“I love that she is both a therapist and a writer,” Westby said.  “She was very realistic in her career ambitions; she was quite honest about the length of time it took her to earn her bachelor’s degree.  Everything was absolutely vital for my students to hear.”




D211 Post: Conant Student Provides Lifesaving Aid

James B. Conant Senior Kaitlyn O’Brien (right) checks safety equipment worn by a fellow student during the Certified Nursing Assistant Program class.

            When James B. Conant High School Senior Kaitlyn O’Brien started her shift at Rosario’s in Schaumburg September 28, she expected a usual Saturday evening.  Shortly after taking a call-in order, she said one of the waitresses ran into the back calling for the owner.

            “The waitress said a woman passed out,” O’Brien said.  “Initially I didn’t think anything of it.  I just kept bagging food.”

             A short time later, O’Brien said the owner ran in to call 911, which seemed weird to her if it were something as simple as dehydration.  When she heard the owner tell the dispatcher someone was doing CPR, she realized how serious the situation was.

            “I said to one of the adult waiters that I was certified in CPR and asked if I should go out and help,” she said.

            When O’Brien reached the dining area of the restaurant, she saw the unresponsive woman, surrounded by her family.  The woman’s daughter, a nurse, had already begun performing CPR, and O’Brien asked if she could help.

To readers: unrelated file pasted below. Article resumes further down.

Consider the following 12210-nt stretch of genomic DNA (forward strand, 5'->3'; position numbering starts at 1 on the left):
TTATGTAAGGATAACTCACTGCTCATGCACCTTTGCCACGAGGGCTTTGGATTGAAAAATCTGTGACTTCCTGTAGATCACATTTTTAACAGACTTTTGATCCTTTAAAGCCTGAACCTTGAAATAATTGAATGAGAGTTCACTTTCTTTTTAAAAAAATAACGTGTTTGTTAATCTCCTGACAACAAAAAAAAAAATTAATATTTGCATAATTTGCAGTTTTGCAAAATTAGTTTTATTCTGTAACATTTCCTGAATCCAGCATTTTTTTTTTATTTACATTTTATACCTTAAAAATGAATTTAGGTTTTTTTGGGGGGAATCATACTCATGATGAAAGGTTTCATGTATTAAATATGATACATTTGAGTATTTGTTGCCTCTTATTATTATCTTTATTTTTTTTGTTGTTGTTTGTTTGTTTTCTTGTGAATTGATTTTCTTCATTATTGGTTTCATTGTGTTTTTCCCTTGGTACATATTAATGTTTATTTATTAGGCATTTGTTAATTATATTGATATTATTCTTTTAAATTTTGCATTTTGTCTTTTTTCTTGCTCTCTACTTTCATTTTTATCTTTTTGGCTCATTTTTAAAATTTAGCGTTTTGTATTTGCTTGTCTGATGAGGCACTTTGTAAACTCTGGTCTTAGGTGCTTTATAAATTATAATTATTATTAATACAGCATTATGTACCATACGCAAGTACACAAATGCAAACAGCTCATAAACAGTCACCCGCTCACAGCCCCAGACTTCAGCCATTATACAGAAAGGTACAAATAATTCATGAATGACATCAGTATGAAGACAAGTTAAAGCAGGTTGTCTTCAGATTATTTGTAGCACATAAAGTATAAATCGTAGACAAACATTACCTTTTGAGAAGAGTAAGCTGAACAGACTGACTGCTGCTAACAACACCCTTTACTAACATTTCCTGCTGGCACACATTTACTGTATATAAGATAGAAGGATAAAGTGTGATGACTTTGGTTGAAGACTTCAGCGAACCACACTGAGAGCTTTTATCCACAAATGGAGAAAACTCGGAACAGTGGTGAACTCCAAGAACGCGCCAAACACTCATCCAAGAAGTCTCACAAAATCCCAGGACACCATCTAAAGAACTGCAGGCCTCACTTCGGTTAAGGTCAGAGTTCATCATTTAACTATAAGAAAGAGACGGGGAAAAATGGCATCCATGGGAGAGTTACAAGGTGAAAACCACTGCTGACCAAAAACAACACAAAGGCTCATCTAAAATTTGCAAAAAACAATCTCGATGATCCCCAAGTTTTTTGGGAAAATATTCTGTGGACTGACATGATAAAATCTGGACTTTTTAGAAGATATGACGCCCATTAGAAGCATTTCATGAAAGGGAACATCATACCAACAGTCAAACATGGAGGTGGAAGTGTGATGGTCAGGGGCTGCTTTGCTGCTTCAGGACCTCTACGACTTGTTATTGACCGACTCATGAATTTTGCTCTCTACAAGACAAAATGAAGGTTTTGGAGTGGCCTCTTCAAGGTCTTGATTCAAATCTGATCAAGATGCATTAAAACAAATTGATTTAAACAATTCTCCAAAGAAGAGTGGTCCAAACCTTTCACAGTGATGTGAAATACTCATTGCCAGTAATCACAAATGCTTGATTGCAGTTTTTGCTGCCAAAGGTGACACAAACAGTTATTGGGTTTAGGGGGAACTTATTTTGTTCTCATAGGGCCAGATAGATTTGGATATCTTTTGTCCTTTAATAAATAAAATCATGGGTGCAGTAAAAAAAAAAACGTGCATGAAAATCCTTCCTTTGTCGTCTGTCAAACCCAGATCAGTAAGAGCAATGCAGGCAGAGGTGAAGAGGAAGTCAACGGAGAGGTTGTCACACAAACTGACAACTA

Conant High School Science Teacher John Shoro said that while two-person CPR is not taught in traditional CPR certification courses, it is taught in the school’s Medical Terminology class, which O’Brien had taken the previous semester.

            O’Brien and the woman’s daughter continued CPR until the arrival of paramedics.  Though the woman was not responsive at the time the paramedics transported her, she was later revived.  At this time the woman is expected to make a full recovery.  O’Brien’s actions are credited with helping keep the woman alive. 

            “I think it’s important to be CPR certified,” O’Brien said.  “Even if you aren’t, you should always be ready to help in some way.”

            Following graduation, O’Brien, who is currently enrolled in the District’s Certified Nursing Assistant program, plans to attend college where she will major in nursing and minor in sign language.